So, any reasonable person might suggest that if the council is serious about this they would ensure that cycle infrastructure gets 10% of the transport budget.  Actually, given the serious underinvestment in cycle infrastructure for so many years it would be the right time to do somewhat better than this.  And of course the taxes collected form the Clean Air Zone could supplement this and make a step change to Southampton and provide the opportunity for the city to become a beacon for innovative good practice -  A city that turned itself around and invested in its citizens.  At present the council spends nearly all its transport budget on improving motorised access (much of it to the benefit of visitors, rather than residents). This spending actually induces *more* traffic, rather than on attempting to reduce the traffic flows through the city.

And because there is so much traffic, 15% of all accidents in Southampton involve cycles (who make up just 2% of the traffic)! How many people have to die or be seriously injured before the council will take the safety of this portion of its citizens seriously? 

Southampton’s failure to budget properly for air quality and for changing the transport priorities in the city are costing our health and in the extreme, our lives.

On the other hand a sensible re-allocation of the transport budget could:
  • Improve our air quality - at least to make it legal.
  • Improve public health by improving citizen activity
  • Improve citizen happiness by allowing the the freedom of safe and enjoyable mobility around the city
  • Allow children the independence of getting to school on their own.
  • Improve commerce in shopping ares by allowing greater footfall and pedestrian access
  • Improve accessibility for those who travel by wheel chair, or by bike as walking is difficult for them.
Please would Southampton City Council devote an appropriate amount of its budget to reducing traffic (and its pollution) in the city and increasing the number of journeys made by cycle.  This would entirely align with your objectives to ensure
  • People in Southampton live safe, healthy and independent lives
  • Southampton is an attractive and modern city, where people are proud to live and work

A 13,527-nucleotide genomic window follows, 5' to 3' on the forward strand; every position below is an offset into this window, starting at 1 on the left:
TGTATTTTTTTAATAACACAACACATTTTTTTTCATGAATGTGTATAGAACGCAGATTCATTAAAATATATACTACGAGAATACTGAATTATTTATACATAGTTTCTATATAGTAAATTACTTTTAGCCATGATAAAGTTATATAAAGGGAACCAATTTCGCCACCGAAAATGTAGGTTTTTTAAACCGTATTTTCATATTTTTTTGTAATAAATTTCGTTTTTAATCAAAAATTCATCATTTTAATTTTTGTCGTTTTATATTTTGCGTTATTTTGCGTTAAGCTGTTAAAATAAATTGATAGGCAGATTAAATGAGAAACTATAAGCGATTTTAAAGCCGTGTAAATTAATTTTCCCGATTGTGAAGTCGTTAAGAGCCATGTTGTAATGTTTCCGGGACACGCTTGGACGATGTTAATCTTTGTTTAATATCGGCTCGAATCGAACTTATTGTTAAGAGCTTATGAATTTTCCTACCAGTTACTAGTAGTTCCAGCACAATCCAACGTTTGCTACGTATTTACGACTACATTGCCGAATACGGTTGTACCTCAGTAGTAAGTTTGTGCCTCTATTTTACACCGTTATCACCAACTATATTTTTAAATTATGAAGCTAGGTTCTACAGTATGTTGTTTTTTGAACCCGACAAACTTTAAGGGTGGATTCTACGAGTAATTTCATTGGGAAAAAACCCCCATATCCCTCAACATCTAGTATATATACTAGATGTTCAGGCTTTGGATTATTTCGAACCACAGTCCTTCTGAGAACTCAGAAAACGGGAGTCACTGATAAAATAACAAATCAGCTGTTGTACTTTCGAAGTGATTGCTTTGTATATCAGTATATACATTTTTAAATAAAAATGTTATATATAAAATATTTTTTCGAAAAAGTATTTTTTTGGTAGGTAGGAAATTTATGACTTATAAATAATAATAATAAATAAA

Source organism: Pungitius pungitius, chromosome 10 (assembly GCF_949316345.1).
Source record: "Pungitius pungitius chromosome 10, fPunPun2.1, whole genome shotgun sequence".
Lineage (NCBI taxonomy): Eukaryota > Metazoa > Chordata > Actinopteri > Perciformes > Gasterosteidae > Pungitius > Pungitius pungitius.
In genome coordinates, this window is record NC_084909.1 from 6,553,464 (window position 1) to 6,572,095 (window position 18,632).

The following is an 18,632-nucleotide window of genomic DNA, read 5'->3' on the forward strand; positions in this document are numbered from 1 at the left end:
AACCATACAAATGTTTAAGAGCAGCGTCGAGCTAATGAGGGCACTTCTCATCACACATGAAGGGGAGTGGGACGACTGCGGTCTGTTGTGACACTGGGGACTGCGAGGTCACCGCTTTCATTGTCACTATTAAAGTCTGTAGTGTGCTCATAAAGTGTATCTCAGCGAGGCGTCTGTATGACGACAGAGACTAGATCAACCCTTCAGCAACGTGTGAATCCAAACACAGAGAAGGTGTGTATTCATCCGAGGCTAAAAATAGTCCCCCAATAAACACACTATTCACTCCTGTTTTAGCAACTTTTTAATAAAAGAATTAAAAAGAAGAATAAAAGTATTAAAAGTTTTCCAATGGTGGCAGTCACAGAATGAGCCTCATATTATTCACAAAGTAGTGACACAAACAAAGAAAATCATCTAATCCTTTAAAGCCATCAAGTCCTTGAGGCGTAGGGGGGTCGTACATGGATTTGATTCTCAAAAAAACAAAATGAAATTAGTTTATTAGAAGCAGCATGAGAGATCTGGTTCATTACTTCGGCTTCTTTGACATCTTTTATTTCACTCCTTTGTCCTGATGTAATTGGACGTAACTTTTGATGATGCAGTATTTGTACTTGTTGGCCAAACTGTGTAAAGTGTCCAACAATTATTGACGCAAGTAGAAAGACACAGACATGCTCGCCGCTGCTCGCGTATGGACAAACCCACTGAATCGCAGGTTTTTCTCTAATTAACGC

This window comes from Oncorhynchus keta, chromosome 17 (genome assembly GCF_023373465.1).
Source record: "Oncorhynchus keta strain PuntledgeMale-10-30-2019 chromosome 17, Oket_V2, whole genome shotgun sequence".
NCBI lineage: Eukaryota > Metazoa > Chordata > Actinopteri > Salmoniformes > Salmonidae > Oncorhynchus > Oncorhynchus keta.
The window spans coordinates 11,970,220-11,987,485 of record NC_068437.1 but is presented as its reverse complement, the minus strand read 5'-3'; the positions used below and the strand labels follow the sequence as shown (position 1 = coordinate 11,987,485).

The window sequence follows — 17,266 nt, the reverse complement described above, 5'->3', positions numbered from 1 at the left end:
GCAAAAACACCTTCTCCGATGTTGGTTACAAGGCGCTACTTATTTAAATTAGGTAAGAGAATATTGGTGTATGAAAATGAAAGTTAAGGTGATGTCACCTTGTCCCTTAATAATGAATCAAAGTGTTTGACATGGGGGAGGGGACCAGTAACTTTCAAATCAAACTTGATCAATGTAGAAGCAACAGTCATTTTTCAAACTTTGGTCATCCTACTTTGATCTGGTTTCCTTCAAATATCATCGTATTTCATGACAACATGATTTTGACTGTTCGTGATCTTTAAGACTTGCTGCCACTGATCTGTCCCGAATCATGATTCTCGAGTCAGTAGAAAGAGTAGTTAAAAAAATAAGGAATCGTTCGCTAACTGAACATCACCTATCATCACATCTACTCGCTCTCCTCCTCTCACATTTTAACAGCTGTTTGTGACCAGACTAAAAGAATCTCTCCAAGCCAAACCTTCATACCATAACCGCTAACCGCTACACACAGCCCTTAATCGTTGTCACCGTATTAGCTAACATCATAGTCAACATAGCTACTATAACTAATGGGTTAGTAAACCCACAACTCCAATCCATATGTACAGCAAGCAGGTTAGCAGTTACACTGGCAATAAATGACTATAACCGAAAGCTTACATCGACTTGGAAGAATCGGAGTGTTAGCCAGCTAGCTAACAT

Thank you,

Thursday, 12 January 2017

The Strategic Road Network and the Redbridge Roundabout

A post from Liz Batten on the "I would Cycle in Southampton if.." Facebook Group on 09/01/17 alerted me to the existence of the wonderful document "INTERIM ADVICE NOTE 195/16:  CYCLE TRAFFIC AND THE STRATEGIC ROAD NETWORK" from Highways England.  Even more exciting was the offer of some associated e-learning.  What could be more fun? The opportunity to understand more about the rules and advice that traffic engineers work to, along with the opportunity to evaluate someone else's efforts at teaching on-line!

I spent every spare minute for the next couple of days working through the document and its e-learning - and I had also recently spent some time reading through Cycling UK's "Cycle-friendly design and planning" and Cyclenation's "Making Space for Cycling: A guide for new developments and street renewal" as I am currently preparing a blog post to discuss what would be the *minimum* acceptable standards of bike infrastructure that might kick start the expected Cycle Boom. So this was really interesting!

A screen from the Highways England e-learning module 4

As fas as the e-learning was concerned it was pretty amateur (although I am not sure I would be able to suggest how to do it better!).  The pedagogic strategy appeared to be "Read/watch/look at this, then we will ask you some questions to test your recall"  or occasionally "Here are some questions which will require you to go into the IAN document and find the answer".  But I admit that it did help me to find my way through some otherwise very tedious stuff.